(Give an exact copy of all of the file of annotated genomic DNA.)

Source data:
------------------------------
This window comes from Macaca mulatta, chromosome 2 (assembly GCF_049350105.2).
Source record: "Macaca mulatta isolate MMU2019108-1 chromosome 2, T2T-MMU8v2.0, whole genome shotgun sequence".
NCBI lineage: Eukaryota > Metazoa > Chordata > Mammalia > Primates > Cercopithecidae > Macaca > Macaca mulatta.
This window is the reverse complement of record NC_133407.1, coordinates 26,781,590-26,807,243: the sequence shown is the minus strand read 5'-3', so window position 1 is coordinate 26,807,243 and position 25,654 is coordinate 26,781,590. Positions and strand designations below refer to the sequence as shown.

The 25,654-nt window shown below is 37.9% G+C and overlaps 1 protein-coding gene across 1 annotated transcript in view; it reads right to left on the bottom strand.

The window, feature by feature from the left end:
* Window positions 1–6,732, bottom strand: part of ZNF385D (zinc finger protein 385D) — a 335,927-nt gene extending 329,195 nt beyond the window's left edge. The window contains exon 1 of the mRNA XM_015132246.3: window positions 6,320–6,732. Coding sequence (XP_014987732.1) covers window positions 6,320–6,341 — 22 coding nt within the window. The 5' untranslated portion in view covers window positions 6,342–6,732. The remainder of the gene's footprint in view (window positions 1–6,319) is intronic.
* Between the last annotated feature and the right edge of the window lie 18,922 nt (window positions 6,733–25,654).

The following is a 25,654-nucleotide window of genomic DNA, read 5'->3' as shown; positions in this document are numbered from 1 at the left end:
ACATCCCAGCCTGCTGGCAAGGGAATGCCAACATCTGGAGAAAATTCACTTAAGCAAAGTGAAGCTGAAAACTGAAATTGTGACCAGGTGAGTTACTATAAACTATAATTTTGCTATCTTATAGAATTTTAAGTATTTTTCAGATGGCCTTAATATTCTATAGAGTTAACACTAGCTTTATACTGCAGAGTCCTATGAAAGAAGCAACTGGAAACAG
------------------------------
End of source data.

This window comes from Macaca mulatta, chromosome 2 (assembly GCF_049350105.2).
Source record: "Macaca mulatta isolate MMU2019108-1 chromosome 2, T2T-MMU8v2.0, whole genome shotgun sequence".
NCBI lineage: Eukaryota > Metazoa > Chordata > Mammalia > Primates > Cercopithecidae > Macaca > Macaca mulatta.
This window is the reverse complement of record NC_133407.1, coordinates 26,781,590-26,807,243: the sequence shown is the minus strand read 5'-3', so window position 1 is coordinate 26,807,243 and position 25,654 is coordinate 26,781,590. Positions and strand designations below refer to the sequence as shown.

The 25,654-nt window shown below is 37.9% G+C and overlaps 1 protein-coding gene across 1 annotated transcript in view; it reads right to left on the bottom strand.

The window, feature by feature from the left end:
* Window positions 1–6,732, bottom strand: part of ZNF385D (zinc finger protein 385D) — a 335,927-nt gene extending 329,195 nt beyond the window's left edge. The window contains exon 1 of the mRNA XM_015132246.3: window positions 6,320–6,732. Coding sequence (XP_014987732.1) covers window positions 6,320–6,341 — 22 coding nt within the window. The 5' untranslated portion in view covers window positions 6,342–6,732. The remainder of the gene's footprint in view (window positions 1–6,319) is intronic.
* Between the last annotated feature and the right edge of the window lie 18,922 nt (window positions 6,733–25,654).

The following is a 25,654-nucleotide window of genomic DNA, read 5'->3' as shown; positions in this document are numbered from 1 at the left end:
ACATCCCAGCCTGCTGGCAAGGGAATGCCAACATCTGGAGAAAATTCACTTAAGCAAAGTGAAGCTGAAAACTGAAATTGTGACCAGGTGAGTTACTATAAACTATAATTTTGCTATCTTATAGAATTTTAAGTATTTTTCAGATGGCCTTAATATTCTATAGAGTTAACACTAGCTTTATACTGCAGAGTCCTATGAAAGAAGCAACTGGAAACAG